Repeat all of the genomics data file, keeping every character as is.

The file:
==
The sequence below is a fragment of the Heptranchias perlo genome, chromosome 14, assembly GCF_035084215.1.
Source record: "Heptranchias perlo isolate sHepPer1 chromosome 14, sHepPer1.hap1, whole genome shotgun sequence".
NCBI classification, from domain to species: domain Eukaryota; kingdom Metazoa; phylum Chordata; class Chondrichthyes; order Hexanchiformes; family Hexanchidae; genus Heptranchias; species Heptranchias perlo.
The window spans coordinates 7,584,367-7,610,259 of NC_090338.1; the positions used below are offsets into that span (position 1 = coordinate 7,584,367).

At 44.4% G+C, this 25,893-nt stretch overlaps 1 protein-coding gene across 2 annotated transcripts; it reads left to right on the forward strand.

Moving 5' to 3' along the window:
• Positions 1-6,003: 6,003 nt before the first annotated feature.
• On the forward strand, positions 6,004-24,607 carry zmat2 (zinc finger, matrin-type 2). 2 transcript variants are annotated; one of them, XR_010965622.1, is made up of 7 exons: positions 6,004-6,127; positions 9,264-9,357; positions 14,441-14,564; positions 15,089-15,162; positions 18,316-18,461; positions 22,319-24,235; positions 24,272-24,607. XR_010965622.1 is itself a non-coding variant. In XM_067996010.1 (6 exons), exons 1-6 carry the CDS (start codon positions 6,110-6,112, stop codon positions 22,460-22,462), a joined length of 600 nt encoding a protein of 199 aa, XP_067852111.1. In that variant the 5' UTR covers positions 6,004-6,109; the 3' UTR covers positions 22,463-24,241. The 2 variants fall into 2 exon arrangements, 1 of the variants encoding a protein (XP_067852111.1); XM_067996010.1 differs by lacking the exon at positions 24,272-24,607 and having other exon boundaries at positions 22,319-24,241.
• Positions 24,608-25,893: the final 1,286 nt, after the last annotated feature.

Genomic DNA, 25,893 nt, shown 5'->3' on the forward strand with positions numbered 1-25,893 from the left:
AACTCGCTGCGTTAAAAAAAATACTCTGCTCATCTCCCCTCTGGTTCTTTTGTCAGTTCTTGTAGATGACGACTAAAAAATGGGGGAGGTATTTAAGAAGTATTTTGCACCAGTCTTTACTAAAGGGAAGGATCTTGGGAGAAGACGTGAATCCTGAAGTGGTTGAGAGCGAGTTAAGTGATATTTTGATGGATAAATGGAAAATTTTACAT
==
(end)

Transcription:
The sequence below is a fragment of the Heptranchias perlo genome, chromosome 14, assembly GCF_035084215.1.
Source record: "Heptranchias perlo isolate sHepPer1 chromosome 14, sHepPer1.hap1, whole genome shotgun sequence".
NCBI classification, from domain to species: domain Eukaryota; kingdom Metazoa; phylum Chordata; class Chondrichthyes; order Hexanchiformes; family Hexanchidae; genus Heptranchias; species Heptranchias perlo.
The window spans coordinates 7,584,367-7,610,259 of NC_090338.1; the positions used below are offsets into that span (position 1 = coordinate 7,584,367).

At 44.4% G+C, this 25,893-nt stretch overlaps 1 protein-coding gene across 2 annotated transcripts; it reads left to right on the forward strand.

Moving 5' to 3' along the window:
• Positions 1-6,003: 6,003 nt before the first annotated feature.
• On the forward strand, positions 6,004-24,607 carry zmat2 (zinc finger, matrin-type 2). 2 transcript variants are annotated; one of them, XR_010965622.1, is made up of 7 exons: positions 6,004-6,127; positions 9,264-9,357; positions 14,441-14,564; positions 15,089-15,162; positions 18,316-18,461; positions 22,319-24,235; positions 24,272-24,607. XR_010965622.1 is itself a non-coding variant. In XM_067996010.1 (6 exons), exons 1-6 carry the CDS (start codon positions 6,110-6,112, stop codon positions 22,460-22,462), a joined length of 600 nt encoding a protein of 199 aa, XP_067852111.1. In that variant the 5' UTR covers positions 6,004-6,109; the 3' UTR covers positions 22,463-24,241. The 2 variants fall into 2 exon arrangements, 1 of the variants encoding a protein (XP_067852111.1); XM_067996010.1 differs by lacking the exon at positions 24,272-24,607 and having other exon boundaries at positions 22,319-24,241.
• Positions 24,608-25,893: the final 1,286 nt, after the last annotated feature.

Genomic DNA, 25,893 nt, shown 5'->3' on the forward strand with positions numbered 1-25,893 from the left:
AACTCGCTGCGTTAAAAAAAATACTCTGCTCATCTCCCCTCTGGTTCTTTTGTCAGTTCTTGTAGATGACGACTAAAAAATGGGGGAGGTATTTAAGAAGTATTTTGCACCAGTCTTTACTAAAGGGAAGGATCTTGGGAGAAGACGTGAATCCTGAAGTGGTTGAGAGCGAGTTAAGTGATATTTTGATGGATAAATGGAAAATTTTACAT